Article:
What Thule did is take a tray from their bike rack system, put it inside a hardshell case, and include tripod legs so it’s a stand. The bike is secured on the tray with a fork mount, just like the roof rack, and you remove it from the Transition with a quick release and drop it onto the stand. As I said in this video, I’ve dragged many cases across airports and the transition is by far the sexiest, rolls the best, and it’s meant for the good bike with two sets of wheels: training and racing.
Unless you use Jedi Mind tricks at the ticket counter, you’re paying to fly with this case: it’s huge and, as packed, weighed about 75 pounds. Beside the wheels and bikes, inside are Lezyne tools, a pump, shoes, helmet, and kit. Traveling with bikes will cost you one way or another, amortize an S&S case over a hundred trips, toss a folder into a case for urban riding and nothing too long, or bring the race bike and fast wheels. See my post in the archives about the various ways to travel with a bike.
A few first generation complaints include fussy straps that a TSA agent didn’t reconnect properly, padding between the half shells that delaminated, and the fork mount cylinder doesn’t latch in place (the system accommodates all fork leg types, so it’s modular). In hotels or vacation rental condos, you don’t want anything to fall out of anything else; especially, when jet lagged and in a hurry to ride.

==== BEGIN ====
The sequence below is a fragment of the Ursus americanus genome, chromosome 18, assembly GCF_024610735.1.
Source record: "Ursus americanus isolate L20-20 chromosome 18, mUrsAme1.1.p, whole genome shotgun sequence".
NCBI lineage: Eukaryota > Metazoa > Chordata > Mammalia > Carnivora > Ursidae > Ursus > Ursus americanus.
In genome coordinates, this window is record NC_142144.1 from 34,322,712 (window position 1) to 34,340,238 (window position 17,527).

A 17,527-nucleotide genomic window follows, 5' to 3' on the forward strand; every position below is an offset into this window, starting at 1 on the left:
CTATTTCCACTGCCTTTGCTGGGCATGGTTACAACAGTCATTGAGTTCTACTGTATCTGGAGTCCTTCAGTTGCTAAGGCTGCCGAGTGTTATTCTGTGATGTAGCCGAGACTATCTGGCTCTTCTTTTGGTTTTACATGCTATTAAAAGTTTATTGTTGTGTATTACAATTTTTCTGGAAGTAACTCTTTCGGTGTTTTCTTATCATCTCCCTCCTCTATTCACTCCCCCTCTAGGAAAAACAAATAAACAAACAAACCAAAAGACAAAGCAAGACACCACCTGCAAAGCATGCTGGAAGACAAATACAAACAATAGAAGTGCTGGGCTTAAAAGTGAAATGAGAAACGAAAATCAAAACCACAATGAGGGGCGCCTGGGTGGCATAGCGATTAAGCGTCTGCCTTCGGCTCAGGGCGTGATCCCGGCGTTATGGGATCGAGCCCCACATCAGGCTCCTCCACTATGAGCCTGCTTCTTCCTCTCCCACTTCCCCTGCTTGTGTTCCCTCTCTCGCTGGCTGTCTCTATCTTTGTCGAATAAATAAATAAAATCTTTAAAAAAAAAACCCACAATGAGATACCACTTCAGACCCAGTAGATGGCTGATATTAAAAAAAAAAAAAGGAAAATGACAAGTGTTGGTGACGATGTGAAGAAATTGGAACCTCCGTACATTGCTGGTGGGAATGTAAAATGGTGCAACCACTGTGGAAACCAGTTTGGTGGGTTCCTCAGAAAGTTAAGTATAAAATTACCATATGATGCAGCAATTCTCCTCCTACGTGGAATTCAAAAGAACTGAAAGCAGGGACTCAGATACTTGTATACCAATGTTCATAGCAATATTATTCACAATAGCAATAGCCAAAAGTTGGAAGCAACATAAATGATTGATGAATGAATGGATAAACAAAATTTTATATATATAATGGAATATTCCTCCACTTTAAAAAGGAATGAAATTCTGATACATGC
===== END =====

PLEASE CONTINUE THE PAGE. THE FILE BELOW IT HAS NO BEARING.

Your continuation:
Thule impresses us with their products and the Transition is a brilliant combination of what cyclists need to travel. Keep that big, black, box out of the sun though, it could double as a solar distill. The bike stand inevitably turned into a towel drying rack after a day when I snorkeled, rode across a lava field, and body surfed.
Thanks Thule. You are very versatile.…
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